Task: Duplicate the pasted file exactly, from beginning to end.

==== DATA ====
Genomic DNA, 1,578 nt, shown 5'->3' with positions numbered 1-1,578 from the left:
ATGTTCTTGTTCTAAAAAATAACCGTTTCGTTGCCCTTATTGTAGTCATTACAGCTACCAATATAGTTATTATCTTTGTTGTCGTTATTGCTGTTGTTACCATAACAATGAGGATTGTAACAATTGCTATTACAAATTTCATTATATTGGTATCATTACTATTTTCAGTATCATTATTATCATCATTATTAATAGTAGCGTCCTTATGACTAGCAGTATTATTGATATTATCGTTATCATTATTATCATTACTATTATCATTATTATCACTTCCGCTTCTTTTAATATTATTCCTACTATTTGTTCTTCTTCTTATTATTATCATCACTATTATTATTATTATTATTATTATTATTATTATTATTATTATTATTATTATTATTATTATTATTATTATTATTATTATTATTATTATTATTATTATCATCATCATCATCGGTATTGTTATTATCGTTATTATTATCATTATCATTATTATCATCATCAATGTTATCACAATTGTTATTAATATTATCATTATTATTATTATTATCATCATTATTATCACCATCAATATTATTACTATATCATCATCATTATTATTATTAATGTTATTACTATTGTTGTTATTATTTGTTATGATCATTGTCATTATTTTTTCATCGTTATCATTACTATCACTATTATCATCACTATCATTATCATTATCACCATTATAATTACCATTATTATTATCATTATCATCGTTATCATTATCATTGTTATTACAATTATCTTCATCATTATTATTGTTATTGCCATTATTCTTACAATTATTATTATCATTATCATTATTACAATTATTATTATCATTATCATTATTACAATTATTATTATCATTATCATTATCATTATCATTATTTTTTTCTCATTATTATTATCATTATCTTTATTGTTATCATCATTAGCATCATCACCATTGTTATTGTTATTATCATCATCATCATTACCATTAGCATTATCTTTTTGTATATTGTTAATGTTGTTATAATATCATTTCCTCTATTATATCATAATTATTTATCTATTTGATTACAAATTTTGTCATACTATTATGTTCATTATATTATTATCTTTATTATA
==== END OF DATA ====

Genomic DNA, 1,578 nt, shown 5'->3' with positions numbered 1-1,578 from the left:
ATGTTCTTGTTCTAAAAAATAACCGTTTCGTTGCCCTTATTGTAGTCATTACAGCTACCAATATAGTTATTATCTTTGTTGTCGTTATTGCTGTTGTTACCATAACAATGAGGATTGTAACAATTGCTATTACAAATTTCATTATATTGGTATCATTACTATTTTCAGTATCATTATTATCATCATTATTAATAGTAGCGTCCTTATGACTAGCAGTATTATTGATATTATCGTTATCATTATTATCATTACTATTATCATTATTATCACTTCCGCTTCTTTTAATATTATTCCTACTATTTGTTCTTCTTCTTATTATTATCATCACTATTATTATTATTATTATTATTATTATTATTATTATTATTATTATTATTATTATTATTATTATTATTATTATTATTATTATTATTATTATTATTATCATCATCATCATCGGTATTGTTATTATCGTTATTATTATCATTATCATTATTATCATCATCAATGTTATCACAATTGTTATTAATATTATCATTATTATTATTATTATCATCATTATTATCACCATCAATATTATTACTATATCATCATCATTATTATTATTAATGTTATTACTATTGTTGTTATTATTTGTTATGATCATTGTCATTATTTTTTCATCGTTATCATTACTATCACTATTATCATCACTATCATTATCATTATCACCATTATAATTACCATTATTATTATCATTATCATCGTTATCATTATCATTGTTATTACAATTATCTTCATCATTATTATTGTTATTGCCATTATTCTTACAATTATTATTATCATTATCATTATTACAATTATTATTATCATTATCATTATTACAATTATTATTATCATTATCATTATCATTATCATTATTTTTTTCTCATTATTATTATCATTATCTTTATTGTTATCATCATTAGCATCATCACCATTGTTATTGTTATTATCATCATCATCATTACCATTAGCATTATCTTTTTGTATATTGTTAATGTTGTTATAATATCATTTCCTCTATTATATCATAATTATTTATCTATTTGATTACAAATTTTGTCATACTATTATGTTCATTATATTATTATCTTTATTATA